LOS ANGELES — It felt like a wrap party for a big-budget Hollywood flick at Disney’s El Capitan Theatre, complete with fancy food and big names like Pixar chief John Lasseter in attendance. But Disney’s Infinity announcement on Tuesday was a massive project in which Pixar, the Disney-owned digital animation studio that once belonged to Steve Jobs, played only one of the major roles.
As it was revealed, Infinity is an amazing, massive, cross-platform, multiplayer game system based on figurines from the Disney catalog of movies — right now most of them specifically from Pixar titles.
“It will be global, and it will live across all platforms: console, mobile and online,” Lasseter said on Tuesday.
All platforms? Unfortunately not. Perhaps Disney has forgotten that Steve helped build Pixar into the powerhouse it is today; because while a Windows version will be present along with versions for all the major console systems at Ininity’s June launch, there won’t be a Mac version — at least, not at first.
Infinity will come to iOS, however, although everyone was very tight-lipped about any information relating Infinity on iOS or Android, waiting instead for a mobile-specific Infinity conference in about a month. More about that later; first, a look at Infinity itself.
Each $75 Infinity starter pack comes with a “reader,” — a pad three figurines (to begin with, this will be one from each of the three featured worlds — The Incredibles, Pirates and Monsters Inc.) and a variety of character buffs, Play Set Pieces and accessory pieces, the latter three in the shape of disks. The way the figurines work is very similar to the way figurines are used in the Skylanders games; plop one down in one of the round recesses on the reader, and the system recognizes the character and Scully or Jack digitally into the game, along with all saved information, which is also stored on the figurine. Up to two buffs disks can be placed under each character, enhancing strength or increasing the amount of coins collected from successfully completing tasks or defeating enemies. There are also accessory toys like jetpacks that can be added to the character via a disk.
A hexagonal Play Set Piece disk can also be placed on the pad, allowing for beautiful background customization based on the worlds represented in the starter kit; for instance, you could choose to play in the Monsters Inc Skydome, or against the backdrop of the Caribbean — even if you’re not playing strictly within those worlds.
On the software side, there are two basic game modes. The first is a campaign mode, where everything stays true to the world in which you’re playing. You won’t see Mr. Incredible popping up on Jack’s ship here, for instance.
But the most eye-popping aspect of Infinity is its Toy Box mode — a crazy, anything-goes, sandbox that lets all your characters, set pieces, buffs and accessories mix together, in one big joyous mashup. Disney says it tried to make this half of Infinity like an actual toy box, playing with all your toys in the box all at once. And it’s multiplayer, so you can play with up to three of your friends online, or one friend in split-screen mode (on the console version, anyway).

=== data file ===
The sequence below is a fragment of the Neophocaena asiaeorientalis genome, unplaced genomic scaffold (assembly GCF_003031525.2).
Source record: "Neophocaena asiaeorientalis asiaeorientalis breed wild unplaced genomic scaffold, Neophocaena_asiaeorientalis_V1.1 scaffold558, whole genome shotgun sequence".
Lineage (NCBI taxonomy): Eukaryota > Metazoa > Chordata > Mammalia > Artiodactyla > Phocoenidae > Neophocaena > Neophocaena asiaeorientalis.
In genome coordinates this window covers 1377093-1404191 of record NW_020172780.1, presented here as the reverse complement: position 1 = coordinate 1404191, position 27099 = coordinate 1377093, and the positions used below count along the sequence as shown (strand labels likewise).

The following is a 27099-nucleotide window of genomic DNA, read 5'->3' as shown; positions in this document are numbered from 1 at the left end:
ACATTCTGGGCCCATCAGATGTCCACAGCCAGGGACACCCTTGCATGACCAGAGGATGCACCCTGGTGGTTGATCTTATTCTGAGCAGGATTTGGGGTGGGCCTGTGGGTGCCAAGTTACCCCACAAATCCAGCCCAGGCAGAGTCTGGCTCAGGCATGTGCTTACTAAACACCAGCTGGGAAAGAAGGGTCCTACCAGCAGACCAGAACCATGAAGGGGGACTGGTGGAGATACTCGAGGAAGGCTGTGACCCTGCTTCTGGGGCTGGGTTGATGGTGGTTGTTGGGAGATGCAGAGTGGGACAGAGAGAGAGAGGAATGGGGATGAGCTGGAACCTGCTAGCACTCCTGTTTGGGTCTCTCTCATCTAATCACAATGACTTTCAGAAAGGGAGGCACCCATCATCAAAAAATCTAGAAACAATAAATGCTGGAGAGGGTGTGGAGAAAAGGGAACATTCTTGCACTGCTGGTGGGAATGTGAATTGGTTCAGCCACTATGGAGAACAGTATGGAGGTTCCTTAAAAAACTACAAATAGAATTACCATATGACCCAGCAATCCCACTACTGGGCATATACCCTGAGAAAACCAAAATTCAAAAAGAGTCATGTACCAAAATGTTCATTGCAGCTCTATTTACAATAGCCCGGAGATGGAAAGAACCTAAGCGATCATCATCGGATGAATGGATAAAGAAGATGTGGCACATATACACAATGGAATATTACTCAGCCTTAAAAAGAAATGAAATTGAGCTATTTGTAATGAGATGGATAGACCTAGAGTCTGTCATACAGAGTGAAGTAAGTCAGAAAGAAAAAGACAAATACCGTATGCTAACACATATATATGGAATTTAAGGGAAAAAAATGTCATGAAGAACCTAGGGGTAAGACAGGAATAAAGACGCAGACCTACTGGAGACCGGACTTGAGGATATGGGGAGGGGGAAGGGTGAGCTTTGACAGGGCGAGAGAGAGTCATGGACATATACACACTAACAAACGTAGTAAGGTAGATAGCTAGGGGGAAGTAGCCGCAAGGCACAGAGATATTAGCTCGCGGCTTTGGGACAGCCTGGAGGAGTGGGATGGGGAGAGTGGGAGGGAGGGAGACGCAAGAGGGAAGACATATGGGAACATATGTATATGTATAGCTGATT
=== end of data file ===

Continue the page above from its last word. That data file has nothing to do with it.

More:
For instance, I watched a surreal four-way soccer game between Jack Sparrow and Hector Barbossa from Pirates of the Caribbean, and Violet and Mr. Incredible from The Incredibles, on a soccer field replete with pinball bumpers and giant pendulous mallets. One of the characters was riding Abu the elephant from Aladdin. At some point, one of the players tried to set down a mountain in the middle of the field, which barely fazed the Avalanche player explaining the game to us.
There’s a stunning degree of flexibility and use of imagination built into Toy Box mode. To demonstrate this, we were shown what Avalanche employees had already made while playing around in Toy Box mode. One had apparently built the Enterprise; another had created a spaceship in the shape of a guitar; yet another had crafted one of the tracks from Mario Kart using a Play Set that looked like it came from Disneyland’s Fantasyland.
Disney has covered every base beautifully. There’s a lengthy tutorial system that’ll walk you through all the different physics systems in the game. That’s a good thing, as there seems to be an almost overwhelming variety of skills to master, like swordplay, flying, driving/drifting, sailing a ship and firing cannons and toilet-paper guns. Customization is also ridiculously detailed; for instance, Frat Row at Monster University can be customized with a variety of colored facades.
Expect to see much of Disney’s vast catalog of characters and worlds represented. “There will be additional Play Sets at launch — yes, I said Play Sets, plural…over 20 characters and toys at launch,” Lasseter said. Obviously, more Pixar worlds like Cars and Toy Story are a lock. But there were also a few hints that The Nightmare Before Christmas will eventually make an appearance, perhaps even at launch; and I saw at least one reference to Tron.
So what about iOS and OS X? I chatted with Bill Roper, a Disney VP and general manager of product development, and he made it very clear that iOS is a big part of Infinity. “It’s really important we’ve got that mobile experience on day one.”
OS X is different story. Roper was very vague about Infinity coming to the Mac. On the other hand, Roper was a VP at Blizzard, an extremely Mac-friendly game outfit; perhaps the most Mac-friendly. Hopefully that’s a good augur of things to come.